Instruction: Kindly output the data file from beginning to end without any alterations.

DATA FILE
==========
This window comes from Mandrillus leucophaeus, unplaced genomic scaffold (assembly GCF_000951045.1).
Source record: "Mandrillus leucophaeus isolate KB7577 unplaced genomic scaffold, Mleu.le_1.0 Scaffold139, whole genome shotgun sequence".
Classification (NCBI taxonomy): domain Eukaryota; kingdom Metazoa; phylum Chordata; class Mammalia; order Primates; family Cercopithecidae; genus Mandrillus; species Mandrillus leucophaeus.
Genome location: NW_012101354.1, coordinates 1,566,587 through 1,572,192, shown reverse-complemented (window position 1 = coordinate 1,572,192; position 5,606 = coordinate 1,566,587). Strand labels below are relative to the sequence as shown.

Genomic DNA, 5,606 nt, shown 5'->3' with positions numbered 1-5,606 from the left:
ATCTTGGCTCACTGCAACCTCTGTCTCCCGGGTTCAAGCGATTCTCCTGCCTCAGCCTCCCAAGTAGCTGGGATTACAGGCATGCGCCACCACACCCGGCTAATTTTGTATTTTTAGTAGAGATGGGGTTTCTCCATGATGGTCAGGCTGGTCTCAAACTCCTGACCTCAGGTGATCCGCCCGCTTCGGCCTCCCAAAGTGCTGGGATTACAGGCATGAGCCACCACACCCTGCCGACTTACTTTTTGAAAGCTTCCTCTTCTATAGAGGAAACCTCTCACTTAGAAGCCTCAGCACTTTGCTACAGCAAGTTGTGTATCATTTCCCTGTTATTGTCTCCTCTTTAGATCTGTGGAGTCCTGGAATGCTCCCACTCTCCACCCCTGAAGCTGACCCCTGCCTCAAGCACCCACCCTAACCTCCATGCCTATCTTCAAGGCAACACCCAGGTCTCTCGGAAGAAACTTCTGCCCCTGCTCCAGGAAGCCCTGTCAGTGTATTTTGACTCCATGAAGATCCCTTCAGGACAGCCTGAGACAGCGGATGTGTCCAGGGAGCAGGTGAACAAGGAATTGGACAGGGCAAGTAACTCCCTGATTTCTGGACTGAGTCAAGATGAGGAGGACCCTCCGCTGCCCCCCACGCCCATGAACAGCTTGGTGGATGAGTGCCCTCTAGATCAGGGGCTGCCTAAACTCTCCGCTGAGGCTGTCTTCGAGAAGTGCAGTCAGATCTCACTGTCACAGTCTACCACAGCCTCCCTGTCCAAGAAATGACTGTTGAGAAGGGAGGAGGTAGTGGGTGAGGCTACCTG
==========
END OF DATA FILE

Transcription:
This window comes from Mandrillus leucophaeus, unplaced genomic scaffold (assembly GCF_000951045.1).
Source record: "Mandrillus leucophaeus isolate KB7577 unplaced genomic scaffold, Mleu.le_1.0 Scaffold139, whole genome shotgun sequence".
Classification (NCBI taxonomy): domain Eukaryota; kingdom Metazoa; phylum Chordata; class Mammalia; order Primates; family Cercopithecidae; genus Mandrillus; species Mandrillus leucophaeus.
Genome location: NW_012101354.1, coordinates 1,566,587 through 1,572,192, shown reverse-complemented (window position 1 = coordinate 1,572,192; position 5,606 = coordinate 1,566,587). Strand labels below are relative to the sequence as shown.

Genomic DNA, 5,606 nt, shown 5'->3' with positions numbered 1-5,606 from the left:
ATCTTGGCTCACTGCAACCTCTGTCTCCCGGGTTCAAGCGATTCTCCTGCCTCAGCCTCCCAAGTAGCTGGGATTACAGGCATGCGCCACCACACCCGGCTAATTTTGTATTTTTAGTAGAGATGGGGTTTCTCCATGATGGTCAGGCTGGTCTCAAACTCCTGACCTCAGGTGATCCGCCCGCTTCGGCCTCCCAAAGTGCTGGGATTACAGGCATGAGCCACCACACCCTGCCGACTTACTTTTTGAAAGCTTCCTCTTCTATAGAGGAAACCTCTCACTTAGAAGCCTCAGCACTTTGCTACAGCAAGTTGTGTATCATTTCCCTGTTATTGTCTCCTCTTTAGATCTGTGGAGTCCTGGAATGCTCCCACTCTCCACCCCTGAAGCTGACCCCTGCCTCAAGCACCCACCCTAACCTCCATGCCTATCTTCAAGGCAACACCCAGGTCTCTCGGAAGAAACTTCTGCCCCTGCTCCAGGAAGCCCTGTCAGTGTATTTTGACTCCATGAAGATCCCTTCAGGACAGCCTGAGACAGCGGATGTGTCCAGGGAGCAGGTGAACAAGGAATTGGACAGGGCAAGTAACTCCCTGATTTCTGGACTGAGTCAAGATGAGGAGGACCCTCCGCTGCCCCCCACGCCCATGAACAGCTTGGTGGATGAGTGCCCTCTAGATCAGGGGCTGCCTAAACTCTCCGCTGAGGCTGTCTTCGAGAAGTGCAGTCAGATCTCACTGTCACAGTCTACCACAGCCTCCCTGTCCAAGAAATGACTGTTGAGAAGGGAGGAGGTAGTGGGTGAGGCTACCTG